One more book by Roald Dahl found its way into my hands over the weekend – James And The Giant Peach – and got read within no time. And it was found to be just as wonderful and scrumdiddlyumptious as Dahl’s other works.
James And The Giant Peach is among the best known and most loved children’s books by Dahl in the world, along with Charlie And The Chocolate Factory and Danny The Champion Of The World. It is the story of James, a kind and sweet little boy, who suddenly becomes an orphan, and finds himself living with his two horrid aunts, Spiker and Sponge. He is lonely, ill-fed, depressed and tired of all the work that he has to do at Spiker and Sponge’s house, and is ill-treated all the time.
James feels his dawn has come when a queer old man gives him a paper bag of green seeds and asks him to put them in water, which would end all his miseries. Unfortunately, he trips over the roots of a dead peach tree in Spiker and Sponge’s home, and the paper bag rips open, and all the seeds spill out. The result is a giant peach that starts growing on the dead tree, surprising everyone, including Spiker and Sponge. The wicked aunts decide to make bundles of money using the giant peach, but fate has other plans. James is drawn one night to the peach, and when he goes close to it, magical things start happening. James then sets out on a magical journey, which puts an end to his misery and gloom.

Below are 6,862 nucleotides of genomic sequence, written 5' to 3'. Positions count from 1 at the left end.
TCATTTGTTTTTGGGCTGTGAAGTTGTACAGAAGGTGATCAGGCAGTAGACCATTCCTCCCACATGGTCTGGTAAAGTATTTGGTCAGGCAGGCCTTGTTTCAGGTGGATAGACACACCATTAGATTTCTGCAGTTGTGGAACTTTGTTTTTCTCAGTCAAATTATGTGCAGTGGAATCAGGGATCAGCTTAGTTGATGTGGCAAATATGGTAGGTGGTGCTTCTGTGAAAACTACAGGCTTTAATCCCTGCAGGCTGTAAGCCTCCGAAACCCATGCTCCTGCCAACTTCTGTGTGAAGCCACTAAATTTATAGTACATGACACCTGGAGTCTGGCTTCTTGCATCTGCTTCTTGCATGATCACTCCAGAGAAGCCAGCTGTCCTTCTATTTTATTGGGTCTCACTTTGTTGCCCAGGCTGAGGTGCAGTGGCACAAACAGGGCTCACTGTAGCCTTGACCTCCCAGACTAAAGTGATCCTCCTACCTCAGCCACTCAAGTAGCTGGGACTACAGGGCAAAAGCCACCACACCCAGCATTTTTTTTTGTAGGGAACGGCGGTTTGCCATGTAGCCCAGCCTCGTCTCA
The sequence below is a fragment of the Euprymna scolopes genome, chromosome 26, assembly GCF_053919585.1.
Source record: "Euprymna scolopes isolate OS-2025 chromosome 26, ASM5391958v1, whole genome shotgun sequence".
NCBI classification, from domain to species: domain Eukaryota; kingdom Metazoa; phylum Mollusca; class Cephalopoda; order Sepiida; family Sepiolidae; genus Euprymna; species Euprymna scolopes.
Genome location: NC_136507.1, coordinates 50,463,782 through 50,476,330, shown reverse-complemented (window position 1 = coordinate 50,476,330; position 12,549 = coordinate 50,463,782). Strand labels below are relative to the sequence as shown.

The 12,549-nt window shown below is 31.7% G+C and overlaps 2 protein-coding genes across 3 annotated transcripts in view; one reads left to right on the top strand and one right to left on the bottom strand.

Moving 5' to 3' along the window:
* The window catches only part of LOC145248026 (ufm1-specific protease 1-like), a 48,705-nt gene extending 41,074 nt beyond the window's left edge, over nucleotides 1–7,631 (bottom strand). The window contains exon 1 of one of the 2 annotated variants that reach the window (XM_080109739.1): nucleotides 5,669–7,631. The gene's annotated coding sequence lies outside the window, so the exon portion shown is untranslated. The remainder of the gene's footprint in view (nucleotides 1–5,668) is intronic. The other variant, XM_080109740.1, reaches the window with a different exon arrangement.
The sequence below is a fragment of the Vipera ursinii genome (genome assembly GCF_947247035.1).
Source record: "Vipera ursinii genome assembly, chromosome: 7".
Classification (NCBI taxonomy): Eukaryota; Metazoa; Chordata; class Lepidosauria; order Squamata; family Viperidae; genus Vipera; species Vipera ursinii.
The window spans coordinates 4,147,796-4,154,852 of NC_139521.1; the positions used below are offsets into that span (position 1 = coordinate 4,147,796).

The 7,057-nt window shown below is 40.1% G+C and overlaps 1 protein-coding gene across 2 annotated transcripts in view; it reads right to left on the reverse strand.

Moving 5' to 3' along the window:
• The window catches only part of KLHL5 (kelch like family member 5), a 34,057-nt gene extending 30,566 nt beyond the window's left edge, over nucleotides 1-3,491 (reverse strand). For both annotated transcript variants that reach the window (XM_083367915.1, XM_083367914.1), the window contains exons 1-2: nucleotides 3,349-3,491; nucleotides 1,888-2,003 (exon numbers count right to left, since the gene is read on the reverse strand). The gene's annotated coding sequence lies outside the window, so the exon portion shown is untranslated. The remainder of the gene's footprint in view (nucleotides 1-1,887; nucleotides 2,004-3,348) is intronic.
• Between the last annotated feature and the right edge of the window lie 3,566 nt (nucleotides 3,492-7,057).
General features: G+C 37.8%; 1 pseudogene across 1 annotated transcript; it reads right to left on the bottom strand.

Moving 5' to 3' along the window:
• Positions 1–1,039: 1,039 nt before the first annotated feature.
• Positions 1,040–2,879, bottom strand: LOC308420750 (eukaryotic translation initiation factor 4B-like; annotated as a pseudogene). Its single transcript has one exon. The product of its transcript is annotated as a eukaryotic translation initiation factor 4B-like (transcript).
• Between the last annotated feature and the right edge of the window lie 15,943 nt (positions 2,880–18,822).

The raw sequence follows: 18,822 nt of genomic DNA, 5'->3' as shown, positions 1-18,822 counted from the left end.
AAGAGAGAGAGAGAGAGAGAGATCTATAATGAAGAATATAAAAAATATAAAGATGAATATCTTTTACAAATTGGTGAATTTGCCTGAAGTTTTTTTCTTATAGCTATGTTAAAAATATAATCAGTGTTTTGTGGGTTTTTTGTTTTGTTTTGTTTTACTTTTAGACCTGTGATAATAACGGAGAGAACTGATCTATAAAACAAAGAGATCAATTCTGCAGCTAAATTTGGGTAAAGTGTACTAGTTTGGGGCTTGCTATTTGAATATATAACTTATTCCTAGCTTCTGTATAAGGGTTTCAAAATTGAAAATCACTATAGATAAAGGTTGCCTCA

I LOVED the book, and would place it right there in my list of Dahl favourites after Charlie And The Chocolate Factory and The BFG. I loved Dahl’s sense of humour, as always, and his splendid way of describing things – his Dahlicious way with words. And, of course, I fell in love with all the magical creatures he has created in this book. Hats off to Dahl’s power of imagination!
I would heartily recommend this book to children and adults alike.
PS: I was reading about this book on the Internet, and learnt something that surprised me. This book was banned at one point of time, along with Roald Dahl’s The Witches. And the reasons cited were references to racism, examples of bad behavior and language not good for children to learn. I didn’t find anything in the book that I felt warranted the banning of it. Have you read this book? What do you feel about this issue?